The study of electrical stimulation of the auditory system has a long history, dating back to the preliminary work of Alessandro Volta, inventor of the electric battery. Volta experimented on himself, placing metal rods connected to a 50-volt circuit in each of his own ears. He describes the sounds he heard as sounding “like a thick boiling soup”.
Since these rather crude experiments, electrical stimulation of the auditory nerve has been further refined, ultimately leading to the single channel cochlear implant developed at House Ear Institute in 1969 (House & Urban 1973; House & Berliner, 1982).
In the 1970s, multi-channel cochlear implants were developed where the use of several electrodes took advantage of the tonotopic, or frequency to place, mapping of the cochlea. In order to understand how such a device works, it’s important to consider the auditory system. A hearing aid, which functions by amplifying the sounds coming into the ear, is generally designed to deal with conductive forms of hearing loss, where sound is impeded prior to reaching the inner ear.
However, a slightly more problematic form of hearing loss involves the degeneration of hair cells in the cochlea, which transduce sound from mechanical energy into electric current that the brain can interpret. This form of hearing loss is known as sensorineural hearing loss. Unfortunately, simply turning up the gain on a hearing aid will not alleviate this form of hearing loss.
In order to encode sound in a form that the brain can decipher, a cochlear implant system functions by first picking up sound from a microphone located on the speech processor worn around the ear of a patient. This sound is then digitized by the speech processor and sent to the transmitter, which is magnetically attached to the wireless receiver, part of the implantable portion of a CI device.
The transmitter communicates with the receiver through the skull via radiolink, facilitating bidirectional communication between the internal and external components of the system. The FM radio signal that is picked up by the receiver is then converted into a series of electrical pulses that are sent to the corresponding stimulating electrode in the cochlea.
The position of the active electrode in the cochlea determines which frequency range is being stimulated. As the electrodes go from the base to the apex of the cochlea, different populations of neurons are selectively activated, with progressively lower characteristic frequencies. This electroneural interface between the electrode array and the remaining auditory nerve fibers was inspired by the vocoder work of researchers at Bell Labs concerned with how much information was needed to transmit intelligible speech over telephone lines (Dudley 1939).
Neuroscientists reasoned that if only six to seven channels were needed to transmit speech over the telephone, perhaps the same number of electrodes would be sufficient in a cochlear implant (Finn 1998). It turns out that they were right, as high levels of speech intelligibility in quiet conditions have been achieved with these multichannel devices (Osberger et al., 2000; Garnham et al, 2002; Skinner et al., 1994). For more on cochlear implants, see review by Loizou, 1998.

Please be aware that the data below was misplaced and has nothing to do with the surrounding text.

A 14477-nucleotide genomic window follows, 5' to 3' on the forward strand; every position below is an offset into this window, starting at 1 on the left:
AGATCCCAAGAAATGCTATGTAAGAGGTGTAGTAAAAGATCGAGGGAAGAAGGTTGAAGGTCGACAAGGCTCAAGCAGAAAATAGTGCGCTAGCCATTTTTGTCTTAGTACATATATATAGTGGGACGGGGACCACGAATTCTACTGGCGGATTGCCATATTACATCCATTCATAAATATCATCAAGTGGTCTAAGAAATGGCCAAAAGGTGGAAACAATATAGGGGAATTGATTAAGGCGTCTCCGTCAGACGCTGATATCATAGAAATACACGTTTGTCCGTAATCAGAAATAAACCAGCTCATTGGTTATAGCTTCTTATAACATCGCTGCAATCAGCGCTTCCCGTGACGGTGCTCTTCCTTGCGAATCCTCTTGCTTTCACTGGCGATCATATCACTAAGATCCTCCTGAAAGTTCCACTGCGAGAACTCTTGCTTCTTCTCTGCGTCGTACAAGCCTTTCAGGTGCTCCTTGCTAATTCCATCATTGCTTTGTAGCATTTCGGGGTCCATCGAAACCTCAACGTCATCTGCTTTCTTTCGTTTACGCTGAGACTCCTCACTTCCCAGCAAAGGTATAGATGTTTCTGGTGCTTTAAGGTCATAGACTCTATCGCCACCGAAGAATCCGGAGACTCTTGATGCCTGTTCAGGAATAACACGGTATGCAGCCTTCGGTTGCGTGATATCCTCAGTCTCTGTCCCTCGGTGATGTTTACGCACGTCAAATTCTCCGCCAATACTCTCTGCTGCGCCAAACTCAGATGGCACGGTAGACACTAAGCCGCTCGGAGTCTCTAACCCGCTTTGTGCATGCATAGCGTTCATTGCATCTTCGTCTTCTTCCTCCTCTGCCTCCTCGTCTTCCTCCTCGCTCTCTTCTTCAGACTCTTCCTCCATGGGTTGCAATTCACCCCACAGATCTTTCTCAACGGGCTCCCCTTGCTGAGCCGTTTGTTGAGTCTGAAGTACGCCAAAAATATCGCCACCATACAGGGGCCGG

The advent of the cochlear implant has been hailed as one of mankind’s greatest achievements. Throughout our history, deafness has afflicted many individuals, cut off from their peers due to an inability to communicate through sound. Both speech and music, two of the most central forms of human communication and expression, were irrevocably lost to those who experience profound hearing loss.
This left many disconnected from the world around them. Helen Keller once reflected that “blindness separates us from things, but deafness separates us from people.” While deafness may have separated the hearing impaired from the world of sound, they slowly formed a newfound sense of unity in the unique perspective that they shared. A community was forming, one with a distinct identity and culture. This newborn Deaf culture (with a capital “D”) produced its own set of social beliefs, customs, arts, values, history and even language.
As with every technology, the cochlear implant was introduced, received, and embedded into the cultural tapestry of the times. Eventually the devices were targeted to newly born deaf children in an attempt to facilitate spoken language development within key critical periods. This inevitably led to a great deal of controversy and debate regarding the ethics behind the choice to implant infants, a decision that rested solely in the hands of parents, who would generally give consent after consulting with medical personal strongly rooted in a hearing based society.
Those in the Deaf community have felt a different kind of pressure arising from these scientific discoveries, one based on the need to defend their cultural group. This has led to their widespread protest against the use of cochlear implants. While many in the hearing community view deafness as a disability that must be cured, those in the Deaf community associate themselves as part of a minority cultural group, with deafness being their defining trait.
They view cochlear implants as an attack on their way of life, a tool symbolizing forced cultural assimilation imposed by a largely hearing based society. At one extreme, CI devices can be seen as limiting the diversity and natural variation of the human species, reducing the size of the Deaf community, and risking what could potentially lead to a form of ethnocide.
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